Coronavirus and skin care: how to keep your hands soft and smooth
To protect against the coronavirus, we’re told to wash our hands thoroughly as often as possible. But how often is too often? And how can we look after our hands to prevent dry and sore skin?
The Federal Council recommends that you wash your hands before preparing food, before eating, before giving children food, after blowing your nose, sneezing or coughing, when you get home, after going to the toilet, after you’ve put out the rubbish, to name just a few examples. However, there’s also a downside to washing your hands frequently with soap: soap-free surfactants disturb the structure of the skin’s top layer and lipids are released from the skin which removes moisture. The skin loses its natural protection and becomes dry and cracked. Florian Diaz Pesantes, dermatologist in Winterthur Neuwiesen, has five tips on how to look after your hands.
Wash with cold or warm water?
Water temperature has no influence on the reduction of microorganisms. You should therefore choose a temperature that feels good. It’s much more important to wash your hands for longer (at least 20 seconds), lather the soap properly and dry your hands thoroughly. Generally speaking, warm water feels nicer, but it puts more strain on the skin than cold water. So it’s important to use skin care products afterwards.
Hand care: watch out for surfactants, perfumes and colourants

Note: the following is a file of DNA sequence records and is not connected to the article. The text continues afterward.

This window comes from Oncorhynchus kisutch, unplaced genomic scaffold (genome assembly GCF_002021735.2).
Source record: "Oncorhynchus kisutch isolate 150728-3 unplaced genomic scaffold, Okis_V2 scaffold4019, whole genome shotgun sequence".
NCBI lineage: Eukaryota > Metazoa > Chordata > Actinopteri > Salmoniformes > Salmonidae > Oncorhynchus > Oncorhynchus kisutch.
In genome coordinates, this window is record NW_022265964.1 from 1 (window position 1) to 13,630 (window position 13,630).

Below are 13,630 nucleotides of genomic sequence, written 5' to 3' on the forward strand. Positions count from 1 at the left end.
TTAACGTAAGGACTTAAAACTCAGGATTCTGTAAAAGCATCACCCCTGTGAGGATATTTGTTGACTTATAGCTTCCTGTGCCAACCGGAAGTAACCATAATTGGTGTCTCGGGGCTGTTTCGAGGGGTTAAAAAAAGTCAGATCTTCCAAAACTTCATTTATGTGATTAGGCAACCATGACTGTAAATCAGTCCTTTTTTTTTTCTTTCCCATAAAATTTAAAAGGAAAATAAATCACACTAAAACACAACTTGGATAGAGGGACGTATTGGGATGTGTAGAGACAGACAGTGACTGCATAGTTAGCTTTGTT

Surfactants, perfumes, preservatives, moisturising agents and care products can all irritate the skin. In some cases this can lead to skin irritation or acute hand eczema with redness, scaling and itching. If you’re starting to notice these effects, it’s high time that you looked after your hands, because otherwise you may suffer from hard skin and painful cracking later on. To prevent irritation it’s best to use a slightly acidic (pH neutral) soap. Washing products with a pH value of between 5 and 5.5 are best for most people, because they match the natural pH levels of the skin.
The right skin care after washing your hands
It takes weeks for cracks in the skin to heal. And unfortunately there are no tricks to speed up this process. However, you can prevent cracks by protecting and looking after your skin. You should use products that feel good, but check whether you are allergic to any of the ingredients. Many people like hand creams that contain urea because it binds water into the skin. Dexpanthenol is very effective for soothing cracked skin.
Kill germs with soap or disinfectant?
If possible, you should wash your hands using soap instead of a disinfectant. Disinfectants usually contain ethanol, propanol or isopropanol, which disturb the structure of the skin’s top layer and dry it out.
Hand protection products for healthy skin
To protect your hands between washes, you might want to try using an additional hand protection product. These protect your skin by making it harder for irritating substances to penetrate the top skin layer and are ideal if you’re planning to do gardening or housework.